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Salient. An Organ of Student Opinion at Victoria College, Wellington, N.Z. Vol. 13, No. 3. March 16th, 1950

A Forgotten Fact

A Forgotten Fact

In This finding of a Overlooked Conclusion (see issue no. 1) Jiminy Critic has put such telling shots at the MRA movement that it almost seems to have no leg to stand on. He terms the play lousy, writes off most of the theme with an easy cynicism, but admitting at the same time that there is still some good in it; and finally he sees right through the whole thing and decides that it might be a well disguised hatred. Apart from these few points; I agree substantially with what he says.

Unfortunately I was standing at the back of the hall when seeing the play and pobably missed quite a lot of the detail which was obvious to your critic. Nevertheless, in my humble opinion, the play was well done in both production and acting. There was a noticeable over-characterisation, but this, I feel, helped point the moral. The play seemed to me to be directed to a particular type of audience—after all, the organisers did send invitations to selected people—and the approach and presentation were adapted to suit this audience. This is also a probable reason for the preliminary back-clapping and the too, too rousing choruses, which didn't impress me much either. I agree that the play should stand on its own feet and for its limited purpose, I think it has. Instead of presuming with your critic that the play was intended to "convert" people "on the spot" I think that its intention was primarily to arouse our interest sufficiently actively to cause people to learn more of the movement Those who parted with a few shillings for any of the "How it's done" books on sale at the hall would have considered their money well spent.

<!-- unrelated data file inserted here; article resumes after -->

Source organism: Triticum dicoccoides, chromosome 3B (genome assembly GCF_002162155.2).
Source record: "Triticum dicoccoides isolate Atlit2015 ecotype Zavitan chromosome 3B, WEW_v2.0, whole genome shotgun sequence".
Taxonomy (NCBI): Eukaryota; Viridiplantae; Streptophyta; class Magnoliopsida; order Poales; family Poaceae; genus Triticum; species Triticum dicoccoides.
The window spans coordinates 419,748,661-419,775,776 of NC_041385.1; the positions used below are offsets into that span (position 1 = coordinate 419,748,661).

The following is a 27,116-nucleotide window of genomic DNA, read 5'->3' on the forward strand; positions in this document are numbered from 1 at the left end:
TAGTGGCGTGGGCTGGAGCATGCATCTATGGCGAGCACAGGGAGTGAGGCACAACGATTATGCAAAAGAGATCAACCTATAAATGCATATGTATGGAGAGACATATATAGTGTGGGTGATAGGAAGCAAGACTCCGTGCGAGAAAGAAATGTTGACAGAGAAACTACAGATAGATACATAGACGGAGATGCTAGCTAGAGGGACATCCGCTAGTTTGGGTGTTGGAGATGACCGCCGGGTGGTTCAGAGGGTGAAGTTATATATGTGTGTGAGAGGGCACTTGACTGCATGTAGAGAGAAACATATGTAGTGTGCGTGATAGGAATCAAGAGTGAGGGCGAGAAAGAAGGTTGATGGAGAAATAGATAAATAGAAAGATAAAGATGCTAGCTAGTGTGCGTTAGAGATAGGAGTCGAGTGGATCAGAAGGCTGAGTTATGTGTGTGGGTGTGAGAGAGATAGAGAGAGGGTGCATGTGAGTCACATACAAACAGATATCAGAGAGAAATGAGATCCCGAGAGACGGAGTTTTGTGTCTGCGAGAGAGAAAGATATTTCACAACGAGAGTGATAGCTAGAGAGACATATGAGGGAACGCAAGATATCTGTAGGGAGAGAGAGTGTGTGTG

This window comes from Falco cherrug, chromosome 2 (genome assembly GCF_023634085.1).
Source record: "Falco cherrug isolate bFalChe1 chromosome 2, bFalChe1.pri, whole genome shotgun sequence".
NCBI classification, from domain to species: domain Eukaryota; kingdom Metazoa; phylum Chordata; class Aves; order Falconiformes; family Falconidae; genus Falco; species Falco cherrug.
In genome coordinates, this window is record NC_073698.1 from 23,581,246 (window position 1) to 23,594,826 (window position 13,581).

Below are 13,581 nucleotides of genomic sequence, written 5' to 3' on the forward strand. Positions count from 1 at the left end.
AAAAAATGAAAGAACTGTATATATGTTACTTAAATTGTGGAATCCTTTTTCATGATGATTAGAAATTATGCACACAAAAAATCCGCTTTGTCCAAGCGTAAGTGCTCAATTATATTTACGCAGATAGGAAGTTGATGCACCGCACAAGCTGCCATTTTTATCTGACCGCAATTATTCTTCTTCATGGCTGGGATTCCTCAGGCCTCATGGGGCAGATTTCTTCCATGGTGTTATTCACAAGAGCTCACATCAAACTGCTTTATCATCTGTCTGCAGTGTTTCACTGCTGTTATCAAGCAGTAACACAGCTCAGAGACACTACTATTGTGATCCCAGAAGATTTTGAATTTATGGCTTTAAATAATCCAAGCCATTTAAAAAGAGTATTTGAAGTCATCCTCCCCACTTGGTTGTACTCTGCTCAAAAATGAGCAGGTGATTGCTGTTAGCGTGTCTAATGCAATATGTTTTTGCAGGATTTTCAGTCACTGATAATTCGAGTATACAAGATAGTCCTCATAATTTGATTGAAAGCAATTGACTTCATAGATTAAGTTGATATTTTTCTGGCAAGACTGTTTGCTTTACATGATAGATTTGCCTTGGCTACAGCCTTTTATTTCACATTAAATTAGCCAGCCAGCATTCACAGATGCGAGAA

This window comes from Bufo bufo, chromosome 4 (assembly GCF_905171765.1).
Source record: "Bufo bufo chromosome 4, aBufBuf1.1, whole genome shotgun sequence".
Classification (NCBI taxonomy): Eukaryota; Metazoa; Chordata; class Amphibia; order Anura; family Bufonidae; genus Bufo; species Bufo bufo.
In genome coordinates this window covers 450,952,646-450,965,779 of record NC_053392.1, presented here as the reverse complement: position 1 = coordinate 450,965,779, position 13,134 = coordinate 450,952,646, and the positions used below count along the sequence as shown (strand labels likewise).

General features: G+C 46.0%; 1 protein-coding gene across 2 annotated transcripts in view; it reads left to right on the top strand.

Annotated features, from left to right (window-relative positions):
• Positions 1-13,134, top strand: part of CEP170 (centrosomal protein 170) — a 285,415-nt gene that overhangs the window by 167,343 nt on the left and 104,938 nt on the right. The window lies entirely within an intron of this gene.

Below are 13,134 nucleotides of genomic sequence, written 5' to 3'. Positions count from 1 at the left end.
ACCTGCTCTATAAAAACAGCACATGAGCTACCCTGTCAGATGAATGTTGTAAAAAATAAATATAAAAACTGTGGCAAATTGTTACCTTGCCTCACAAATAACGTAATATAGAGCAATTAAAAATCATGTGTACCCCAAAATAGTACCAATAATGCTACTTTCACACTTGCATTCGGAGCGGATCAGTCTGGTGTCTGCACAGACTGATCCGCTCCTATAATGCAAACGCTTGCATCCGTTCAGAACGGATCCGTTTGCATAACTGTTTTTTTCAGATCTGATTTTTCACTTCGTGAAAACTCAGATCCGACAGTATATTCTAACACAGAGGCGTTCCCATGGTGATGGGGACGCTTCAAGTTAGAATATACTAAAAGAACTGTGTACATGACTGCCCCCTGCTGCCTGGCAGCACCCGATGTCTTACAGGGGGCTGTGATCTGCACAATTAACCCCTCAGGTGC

Why stop at national boundaries?

Yes, I quite gree with Jiminy Critic on this point which he answers himself. The MRA does move beyond national boundaries as, mentioned in his opening remarks on the success in other countries. The reference to national boundaries in the play itself, I apparently missed, but it is of no importance since it was not the point of the play and the idea is far bigger than nationalism anyway.

If, as Jiminy Critic points out, the sincerity of the followers of the MRA is being used viciously to create a well-disgused hatred, I can only ask, a hatred of what? There to an answer to this, but I don't think it is the one your critic has in mind.

The Four Factors

The mention of co-operation, unity and understanding, etc., I also agree, are "annoyingly nebulous" (on their face value)—"appealing more to a herd instinct than to any moral sense which one might possess," to quota the critic himself. But it goes further than that Jiminy Critic probably has a far greater knowledge of the ideology of the Oxford Group than I (and it is the basis of the MRA movement) in order to be in a position to publish his pejorative comments on the value of their work. May I remind him of the simple personal morality from which spring the "annoyingly nebulous" comments. Absolute Honesty, Purity, Unselfishness, and Love form the basis of the morality advicated by Mrs. The play did not reveal this directly, but the story of it was an attempt to live up to these four principles. They are hard to live up to, there is no doubt about it, and there are many who strive with but small success, but they continue to strive.

These four qualities, together with a simple faith, devoid of dogmatism and creeds, based on individual guidance by the will of God, form the ideology of the MRA movement Do I hear mutterings of "Hooey" and "Boloney" from the materialists? Quite possibly, for I can now give an answer to my question: a haired of what?

It is a hatred of materialism—nothing more or less. Gimme and Get, number one first, is the materialist's way of life. MRA requires a change' of attitude, a replacing of Getting with Giving. Simple, isn't it This change, or conversion—call it what you like—was the whole point of the talk given at the conclusion of the MRA play. I suggest that this is a forgotten fact in Jiminy Critic's discussion, and by its omission, he has reached his "Overlooked Conclusion."

Perhaps I've been morally rearmed—I'm not sure.


[Jiminy Critic has been given leave to reply through No Man's Land next week.—Ed.]